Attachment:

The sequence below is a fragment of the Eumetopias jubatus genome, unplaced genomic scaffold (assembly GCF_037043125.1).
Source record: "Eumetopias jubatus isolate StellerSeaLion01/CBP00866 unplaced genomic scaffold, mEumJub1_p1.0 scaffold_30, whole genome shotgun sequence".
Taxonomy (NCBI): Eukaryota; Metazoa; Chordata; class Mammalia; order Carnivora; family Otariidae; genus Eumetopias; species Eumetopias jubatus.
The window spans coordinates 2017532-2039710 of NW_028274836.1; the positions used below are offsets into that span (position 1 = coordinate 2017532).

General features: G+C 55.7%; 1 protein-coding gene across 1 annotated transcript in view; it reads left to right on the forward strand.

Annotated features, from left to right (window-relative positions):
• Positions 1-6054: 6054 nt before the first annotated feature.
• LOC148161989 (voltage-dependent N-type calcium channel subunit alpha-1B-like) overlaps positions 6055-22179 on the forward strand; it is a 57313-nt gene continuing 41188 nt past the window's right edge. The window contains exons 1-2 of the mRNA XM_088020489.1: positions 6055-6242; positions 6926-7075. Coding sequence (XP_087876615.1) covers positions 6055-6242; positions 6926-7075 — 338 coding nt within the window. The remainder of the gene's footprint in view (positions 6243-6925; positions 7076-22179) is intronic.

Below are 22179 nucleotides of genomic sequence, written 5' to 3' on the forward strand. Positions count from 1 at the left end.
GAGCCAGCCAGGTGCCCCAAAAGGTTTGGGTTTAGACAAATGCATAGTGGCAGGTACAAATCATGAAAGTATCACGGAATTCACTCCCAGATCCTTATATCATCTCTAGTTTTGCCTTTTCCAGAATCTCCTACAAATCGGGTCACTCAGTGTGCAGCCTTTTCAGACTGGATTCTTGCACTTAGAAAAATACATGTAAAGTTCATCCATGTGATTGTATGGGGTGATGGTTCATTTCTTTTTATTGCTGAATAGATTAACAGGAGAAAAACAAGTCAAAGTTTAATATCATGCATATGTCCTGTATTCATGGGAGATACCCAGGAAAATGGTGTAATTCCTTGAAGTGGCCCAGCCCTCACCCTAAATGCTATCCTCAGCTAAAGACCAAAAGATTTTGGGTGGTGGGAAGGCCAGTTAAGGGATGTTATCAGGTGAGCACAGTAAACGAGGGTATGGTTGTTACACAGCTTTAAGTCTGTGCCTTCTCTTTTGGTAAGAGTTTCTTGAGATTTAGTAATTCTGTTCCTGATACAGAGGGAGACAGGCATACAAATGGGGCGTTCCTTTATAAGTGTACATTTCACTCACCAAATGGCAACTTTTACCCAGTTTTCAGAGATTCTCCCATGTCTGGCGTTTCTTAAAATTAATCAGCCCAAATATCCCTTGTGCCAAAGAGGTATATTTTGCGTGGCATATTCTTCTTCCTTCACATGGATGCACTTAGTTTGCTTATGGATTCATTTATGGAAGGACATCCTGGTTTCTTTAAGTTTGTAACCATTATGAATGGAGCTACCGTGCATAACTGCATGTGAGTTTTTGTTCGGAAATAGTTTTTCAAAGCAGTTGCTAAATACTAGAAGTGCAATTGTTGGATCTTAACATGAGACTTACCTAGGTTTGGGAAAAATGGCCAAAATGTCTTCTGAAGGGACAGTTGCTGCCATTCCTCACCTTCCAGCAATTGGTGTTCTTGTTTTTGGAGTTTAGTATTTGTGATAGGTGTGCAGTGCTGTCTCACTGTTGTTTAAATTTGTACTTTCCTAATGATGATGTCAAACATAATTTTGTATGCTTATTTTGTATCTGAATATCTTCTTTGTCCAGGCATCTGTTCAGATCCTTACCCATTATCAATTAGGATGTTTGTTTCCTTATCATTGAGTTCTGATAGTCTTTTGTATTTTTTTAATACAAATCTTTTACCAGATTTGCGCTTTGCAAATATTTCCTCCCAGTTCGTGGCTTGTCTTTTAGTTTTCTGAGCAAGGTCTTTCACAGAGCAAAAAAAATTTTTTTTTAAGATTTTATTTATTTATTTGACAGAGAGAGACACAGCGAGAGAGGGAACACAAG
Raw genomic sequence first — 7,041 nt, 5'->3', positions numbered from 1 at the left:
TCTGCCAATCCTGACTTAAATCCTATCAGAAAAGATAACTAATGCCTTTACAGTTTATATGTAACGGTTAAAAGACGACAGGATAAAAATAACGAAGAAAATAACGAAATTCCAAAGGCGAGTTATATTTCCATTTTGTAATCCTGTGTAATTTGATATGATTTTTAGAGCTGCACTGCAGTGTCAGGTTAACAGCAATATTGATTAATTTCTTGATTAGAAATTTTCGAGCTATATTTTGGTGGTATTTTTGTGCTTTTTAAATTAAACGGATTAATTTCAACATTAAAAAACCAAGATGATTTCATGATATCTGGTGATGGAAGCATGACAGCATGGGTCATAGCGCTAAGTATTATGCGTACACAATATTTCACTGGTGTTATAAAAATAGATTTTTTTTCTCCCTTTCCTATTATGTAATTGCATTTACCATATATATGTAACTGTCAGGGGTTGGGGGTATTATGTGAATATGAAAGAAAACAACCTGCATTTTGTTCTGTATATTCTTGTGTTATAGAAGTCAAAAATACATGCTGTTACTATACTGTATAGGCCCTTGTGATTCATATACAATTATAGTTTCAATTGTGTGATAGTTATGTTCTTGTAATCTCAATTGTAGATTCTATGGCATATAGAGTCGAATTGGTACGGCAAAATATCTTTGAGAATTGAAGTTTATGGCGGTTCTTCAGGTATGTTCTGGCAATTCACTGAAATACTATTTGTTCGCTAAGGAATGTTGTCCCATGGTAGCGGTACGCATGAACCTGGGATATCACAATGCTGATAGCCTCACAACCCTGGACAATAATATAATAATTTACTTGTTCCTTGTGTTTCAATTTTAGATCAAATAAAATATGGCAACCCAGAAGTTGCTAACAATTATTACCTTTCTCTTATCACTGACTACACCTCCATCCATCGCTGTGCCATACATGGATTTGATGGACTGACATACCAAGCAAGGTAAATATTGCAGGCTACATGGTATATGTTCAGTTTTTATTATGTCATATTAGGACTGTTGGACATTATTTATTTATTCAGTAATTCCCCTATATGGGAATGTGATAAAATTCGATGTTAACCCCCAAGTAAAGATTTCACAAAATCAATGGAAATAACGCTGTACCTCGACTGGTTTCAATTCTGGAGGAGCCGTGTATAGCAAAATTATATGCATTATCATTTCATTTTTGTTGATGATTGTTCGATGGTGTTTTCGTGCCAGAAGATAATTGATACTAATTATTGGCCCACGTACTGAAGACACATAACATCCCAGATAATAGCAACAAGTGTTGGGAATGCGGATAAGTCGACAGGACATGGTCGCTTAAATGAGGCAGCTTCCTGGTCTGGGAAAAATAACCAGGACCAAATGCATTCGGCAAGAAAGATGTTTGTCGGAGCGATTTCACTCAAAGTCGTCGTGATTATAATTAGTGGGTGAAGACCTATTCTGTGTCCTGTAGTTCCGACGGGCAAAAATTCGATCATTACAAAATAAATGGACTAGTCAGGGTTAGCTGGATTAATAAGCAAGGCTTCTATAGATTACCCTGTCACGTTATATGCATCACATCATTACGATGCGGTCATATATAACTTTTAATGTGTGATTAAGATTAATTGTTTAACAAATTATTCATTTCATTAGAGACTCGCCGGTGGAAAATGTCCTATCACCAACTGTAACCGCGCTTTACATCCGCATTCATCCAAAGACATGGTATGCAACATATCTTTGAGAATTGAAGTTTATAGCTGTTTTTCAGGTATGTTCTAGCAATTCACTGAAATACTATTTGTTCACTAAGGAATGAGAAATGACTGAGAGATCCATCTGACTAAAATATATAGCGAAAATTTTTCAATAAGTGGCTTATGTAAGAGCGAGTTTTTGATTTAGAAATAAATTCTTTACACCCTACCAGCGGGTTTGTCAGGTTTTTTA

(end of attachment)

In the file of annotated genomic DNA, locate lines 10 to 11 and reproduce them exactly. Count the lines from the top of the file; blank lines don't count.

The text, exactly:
GAGCCAGCCAGGTGCCCCAAAAGGTTTGGGTTTAGACAAATGCATAGTGGCAGGTACAAATCATGAAAGTATCACGGAATTCACTCCCAGATCCTTATATCATCTCTAGTTTTGCCTTTTCCAGAATCTCCTACAAATCGGGTCACTCAGTGTGCAGCCTTTTCAGACTGGATTCTTGCACTTAGAAAAATACATGTAAAGTTCATCCATGTGATTGTATGGGGTGATGGTTCATTTCTTTTTATTGCTGAATAGATTAACAGGAGAAAAACAAGTCAAAGTTTAATATCATGCATATGTCCTGTATTCATGGGAGATACCCAGGAAAATGGTGTAATTCCTTGAAGTGGCCCAGCCCTCACCCTAAATGCTATCCTCAGCTAAAGACCAAAAGATTTTGGGTGGTGGGAAGGCCAGTTAAGGGATGTTATCAGGTGAGCACAGTAAACGAGGGTATGGTTGTTACACAGCTTTAAGTCTGTGCCTTCTCTTTTGGTAAGAGTTTCTTGAGATTTAGTAATTCTGTTCCTGATACAGAGGGAGACAGGCATACAAATGGGGCGTTCCTTTATAAGTGTACATTTCACTCACCAAATGGCAACTTTTACCCAGTTTTCAGAGATTCTCCCATGTCTGGCGTTTCTTAAAATTAATCAGCCCAAATATCCCTTGTGCCAAAGAGGTATATTTTGCGTGGCATATTCTTCTTCCTTCACATGGATGCACTTAGTTTGCTTATGGATTCATTTATGGAAGGACATCCTGGTTTCTTTAAGTTTGTAACCATTATGAATGGAGCTACCGTGCATAACTGCATGTGAGTTTTTGTTCGGAAATAGTTTTTCAAAGCAGTTGCTAAATACTAGAAGTGCAATTGTTGGATCTTAACATGAGACTTACCTAGGTTTGGGAAAAATGGCCAAAATGTCTTCTGAAGGGACAGTTGCTGCCATTCCTCACCTTCCAGCAATTGGTGTTCTTGTTTTTGGAGTTTAGTATTTGTGATAGGTGTGCAGTGCTGTCTCACTGTTGTTTAAATTTGTACTTTCCTAATGATGATGTCAAACATAATTTTGTATGCTTATTTTGTATCTGAATATCTTCTTTGTCCAGGCATCTGTTCAGATCCTTACCCATTATCAATTAGGATGTTTGTTTCCTTATCATTGAGTTCTGATAGTCTTTTGTATTTTTTTAATACAAATCTTTTACCAGATTTGCGCTTTGCAAATATTTCCTCCCAGTTCGTGGCTTGTCTTTTAGTTTTCTGAGCAAGGTCTTTCACAGAGCAAAAAAAATTTTTTTTTAAGATTTTATTTATTTATTTGACAGAGAGAGACACAGCGAGAGAGGGAACACAAG
Raw genomic sequence first — 7,041 nt, 5'->3', positions numbered from 1 at the left: